OR WAIT 15 SECS
Ms. Hester is Content Specialist with Contemporary OB/GYN and Contemporary Pediatrics.
The opioid epidemic led many state policies to reduce opioid use. A report looks at the impact of these policies on opioid poisonings.
The opioid epidemic led to many changes regarding when opioids are prescribed, how long opioid prescriptions would run, and other changes. Many of these changes came about as policies at the state government level. A report in JAMA Pediatrics examines whether these state-level opioid-reduction policies led to a decrease in opioid poisonings among children and adolescents.1
Investigators did an interrupted time series analysis using data from the National Poison Data System, a database of poisoning information sent to poison control centers across the United States. People aged younger than 20 years who had a poisoning incident that was linked to 1 or more prescription opioids from January 2000 to November 2017 were used in their analysis. They focused on 3 policy interventions: opioid prescription guidelines, prescription drug monitoring program, and pain clinic legislation.
There were 338,476 opioid poisoning incidences among children and young adults reported to the National Poison Data System during the study period. The average age of the population was 9.74 years and 179,011 of them were girls. Implementing a prescription drug monitoring program led to a reduction in the monthly rate of opioid poisoning (–0.07 per million person-months) during the postimplementation period. The reduction was seen in all age groups, except for the 10- to 14- year age group. Pain clinic legislation was tied to an immediate reduction in opioid poisoning (–6.22 per million person-months) and was statistically significant except in the age group of 4 years of younger. Insufficient follow-up data limited the analysis of the impact of implementing opioid prescribing guidelines.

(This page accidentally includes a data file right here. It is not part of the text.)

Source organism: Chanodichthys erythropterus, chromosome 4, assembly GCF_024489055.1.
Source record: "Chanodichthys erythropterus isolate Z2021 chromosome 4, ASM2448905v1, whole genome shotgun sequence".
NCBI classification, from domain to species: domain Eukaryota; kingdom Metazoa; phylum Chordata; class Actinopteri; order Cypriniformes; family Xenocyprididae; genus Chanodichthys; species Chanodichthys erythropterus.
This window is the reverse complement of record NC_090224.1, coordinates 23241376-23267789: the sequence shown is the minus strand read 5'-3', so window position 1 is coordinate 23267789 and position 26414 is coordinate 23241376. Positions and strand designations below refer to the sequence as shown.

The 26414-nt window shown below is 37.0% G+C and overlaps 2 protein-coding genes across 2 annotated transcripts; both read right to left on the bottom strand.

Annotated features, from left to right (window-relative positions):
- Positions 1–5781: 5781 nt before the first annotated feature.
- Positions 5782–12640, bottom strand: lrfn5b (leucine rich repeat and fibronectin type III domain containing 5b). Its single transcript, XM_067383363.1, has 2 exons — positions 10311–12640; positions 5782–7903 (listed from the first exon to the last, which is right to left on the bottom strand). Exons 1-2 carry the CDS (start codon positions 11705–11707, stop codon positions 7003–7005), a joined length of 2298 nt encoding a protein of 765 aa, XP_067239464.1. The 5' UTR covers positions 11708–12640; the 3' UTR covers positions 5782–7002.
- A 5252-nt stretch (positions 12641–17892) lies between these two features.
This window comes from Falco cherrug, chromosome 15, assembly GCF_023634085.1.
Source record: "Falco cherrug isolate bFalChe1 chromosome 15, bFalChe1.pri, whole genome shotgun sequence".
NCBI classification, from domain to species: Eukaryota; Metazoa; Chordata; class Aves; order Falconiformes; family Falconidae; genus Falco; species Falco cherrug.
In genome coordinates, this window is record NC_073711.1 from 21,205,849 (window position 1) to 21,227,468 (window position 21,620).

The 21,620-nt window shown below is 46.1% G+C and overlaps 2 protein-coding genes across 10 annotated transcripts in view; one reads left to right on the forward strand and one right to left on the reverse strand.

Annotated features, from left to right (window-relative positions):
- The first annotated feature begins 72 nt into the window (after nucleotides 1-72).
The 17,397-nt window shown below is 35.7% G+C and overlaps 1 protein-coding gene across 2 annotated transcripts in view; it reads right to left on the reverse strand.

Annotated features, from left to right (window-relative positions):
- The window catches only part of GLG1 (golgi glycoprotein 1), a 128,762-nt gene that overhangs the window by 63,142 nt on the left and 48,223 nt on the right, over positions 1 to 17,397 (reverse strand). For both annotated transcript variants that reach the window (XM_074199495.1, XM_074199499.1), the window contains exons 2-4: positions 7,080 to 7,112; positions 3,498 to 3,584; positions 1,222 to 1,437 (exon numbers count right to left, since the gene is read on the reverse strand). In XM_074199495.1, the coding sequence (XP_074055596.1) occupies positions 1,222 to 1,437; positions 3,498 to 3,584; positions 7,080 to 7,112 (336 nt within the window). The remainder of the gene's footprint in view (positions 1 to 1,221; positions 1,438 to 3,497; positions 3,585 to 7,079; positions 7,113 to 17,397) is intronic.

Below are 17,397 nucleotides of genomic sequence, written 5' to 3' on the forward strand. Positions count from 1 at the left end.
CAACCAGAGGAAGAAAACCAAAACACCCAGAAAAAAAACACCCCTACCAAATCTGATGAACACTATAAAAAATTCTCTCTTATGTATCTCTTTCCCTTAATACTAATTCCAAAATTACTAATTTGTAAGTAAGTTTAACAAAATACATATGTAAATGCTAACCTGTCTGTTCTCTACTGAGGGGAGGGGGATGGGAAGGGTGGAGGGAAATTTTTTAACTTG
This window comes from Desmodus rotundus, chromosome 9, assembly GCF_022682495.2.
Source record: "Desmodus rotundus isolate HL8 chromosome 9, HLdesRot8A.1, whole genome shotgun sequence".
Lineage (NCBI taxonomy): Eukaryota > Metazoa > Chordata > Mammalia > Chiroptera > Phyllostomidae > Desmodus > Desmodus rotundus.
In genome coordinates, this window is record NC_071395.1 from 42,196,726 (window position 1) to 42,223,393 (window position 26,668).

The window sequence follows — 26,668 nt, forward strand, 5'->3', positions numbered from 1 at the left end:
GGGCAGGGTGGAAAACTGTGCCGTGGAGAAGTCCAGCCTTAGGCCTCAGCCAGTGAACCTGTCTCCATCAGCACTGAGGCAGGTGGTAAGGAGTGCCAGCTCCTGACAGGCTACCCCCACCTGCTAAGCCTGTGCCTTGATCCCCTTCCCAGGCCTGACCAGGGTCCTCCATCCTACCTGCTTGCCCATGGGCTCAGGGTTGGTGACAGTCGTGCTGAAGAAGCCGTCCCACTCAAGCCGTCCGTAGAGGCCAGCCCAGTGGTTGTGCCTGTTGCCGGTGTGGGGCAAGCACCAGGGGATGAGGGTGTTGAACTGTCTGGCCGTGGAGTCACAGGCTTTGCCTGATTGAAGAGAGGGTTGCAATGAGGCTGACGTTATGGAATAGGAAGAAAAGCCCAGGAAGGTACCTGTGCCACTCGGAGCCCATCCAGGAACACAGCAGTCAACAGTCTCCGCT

The researchers concluded that some policies were linked to decreases in opioid exposures. They said that further study could discover the mechanisms behind the associations.
1. Toce MS, Michelson K, Hudgins J, Burns MM, Monuteaux MC, Bourgeois FT. Association of state-level opioid-reduction policies with pediatric opioid poisoning. JAMA Pediatr. July 13, 2020. Epub ahead of print. doi:10.1001/jamapediatrics.2020.1980